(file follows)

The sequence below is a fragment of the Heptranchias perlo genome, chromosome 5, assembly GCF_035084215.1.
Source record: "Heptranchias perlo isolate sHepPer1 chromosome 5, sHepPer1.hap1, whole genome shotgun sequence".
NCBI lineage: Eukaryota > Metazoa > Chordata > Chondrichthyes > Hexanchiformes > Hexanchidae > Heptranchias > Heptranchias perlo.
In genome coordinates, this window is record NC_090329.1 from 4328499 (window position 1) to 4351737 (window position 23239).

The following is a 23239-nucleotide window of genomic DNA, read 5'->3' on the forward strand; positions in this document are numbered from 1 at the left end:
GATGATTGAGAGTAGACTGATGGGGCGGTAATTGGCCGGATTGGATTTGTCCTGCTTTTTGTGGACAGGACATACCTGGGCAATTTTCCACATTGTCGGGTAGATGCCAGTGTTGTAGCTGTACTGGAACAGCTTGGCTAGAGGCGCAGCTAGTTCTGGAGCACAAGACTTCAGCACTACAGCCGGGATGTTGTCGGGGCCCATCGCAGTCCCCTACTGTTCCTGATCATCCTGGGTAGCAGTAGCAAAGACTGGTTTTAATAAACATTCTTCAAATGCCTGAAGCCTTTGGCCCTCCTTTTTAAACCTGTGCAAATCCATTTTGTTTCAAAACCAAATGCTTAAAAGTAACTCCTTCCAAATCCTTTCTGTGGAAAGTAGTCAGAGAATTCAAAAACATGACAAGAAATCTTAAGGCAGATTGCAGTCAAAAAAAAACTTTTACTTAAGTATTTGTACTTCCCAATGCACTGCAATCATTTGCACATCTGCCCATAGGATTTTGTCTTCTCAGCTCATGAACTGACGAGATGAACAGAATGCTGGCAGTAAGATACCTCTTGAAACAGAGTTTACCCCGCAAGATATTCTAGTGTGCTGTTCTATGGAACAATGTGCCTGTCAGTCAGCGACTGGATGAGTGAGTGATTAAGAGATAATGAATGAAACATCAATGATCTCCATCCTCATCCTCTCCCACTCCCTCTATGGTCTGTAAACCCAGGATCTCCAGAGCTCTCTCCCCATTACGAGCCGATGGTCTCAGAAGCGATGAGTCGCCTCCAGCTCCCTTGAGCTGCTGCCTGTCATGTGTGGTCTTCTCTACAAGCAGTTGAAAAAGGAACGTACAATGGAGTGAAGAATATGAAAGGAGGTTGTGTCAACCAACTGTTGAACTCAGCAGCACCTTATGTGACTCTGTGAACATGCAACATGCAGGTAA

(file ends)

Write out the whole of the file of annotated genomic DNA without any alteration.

The sequence below is a fragment of the Heptranchias perlo genome, chromosome 5, assembly GCF_035084215.1.
Source record: "Heptranchias perlo isolate sHepPer1 chromosome 5, sHepPer1.hap1, whole genome shotgun sequence".
NCBI lineage: Eukaryota > Metazoa > Chordata > Chondrichthyes > Hexanchiformes > Hexanchidae > Heptranchias > Heptranchias perlo.
In genome coordinates, this window is record NC_090329.1 from 4328499 (window position 1) to 4351737 (window position 23239).

The following is a 23239-nucleotide window of genomic DNA, read 5'->3' on the forward strand; positions in this document are numbered from 1 at the left end:
GATGATTGAGAGTAGACTGATGGGGCGGTAATTGGCCGGATTGGATTTGTCCTGCTTTTTGTGGACAGGACATACCTGGGCAATTTTCCACATTGTCGGGTAGATGCCAGTGTTGTAGCTGTACTGGAACAGCTTGGCTAGAGGCGCAGCTAGTTCTGGAGCACAAGACTTCAGCACTACAGCCGGGATGTTGTCGGGGCCCATCGCAGTCCCCTACTGTTCCTGATCATCCTGGGTAGCAGTAGCAAAGACTGGTTTTAATAAACATTCTTCAAATGCCTGAAGCCTTTGGCCCTCCTTTTTAAACCTGTGCAAATCCATTTTGTTTCAAAACCAAATGCTTAAAAGTAACTCCTTCCAAATCCTTTCTGTGGAAAGTAGTCAGAGAATTCAAAAACATGACAAGAAATCTTAAGGCAGATTGCAGTCAAAAAAAAACTTTTACTTAAGTATTTGTACTTCCCAATGCACTGCAATCATTTGCACATCTGCCCATAGGATTTTGTCTTCTCAGCTCATGAACTGACGAGATGAACAGAATGCTGGCAGTAAGATACCTCTTGAAACAGAGTTTACCCCGCAAGATATTCTAGTGTGCTGTTCTATGGAACAATGTGCCTGTCAGTCAGCGACTGGATGAGTGAGTGATTAAGAGATAATGAATGAAACATCAATGATCTCCATCCTCATCCTCTCCCACTCCCTCTATGGTCTGTAAACCCAGGATCTCCAGAGCTCTCTCCCCATTACGAGCCGATGGTCTCAGAAGCGATGAGTCGCCTCCAGCTCCCTTGAGCTGCTGCCTGTCATGTGTGGTCTTCTCTACAAGCAGTTGAAAAAGGAACGTACAATGGAGTGAAGAATATGAAAGGAGGTTGTGTCAACCAACTGTTGAACTCAGCAGCACCTTATGTGACTCTGTGAACATGCAACATGCAGGTAA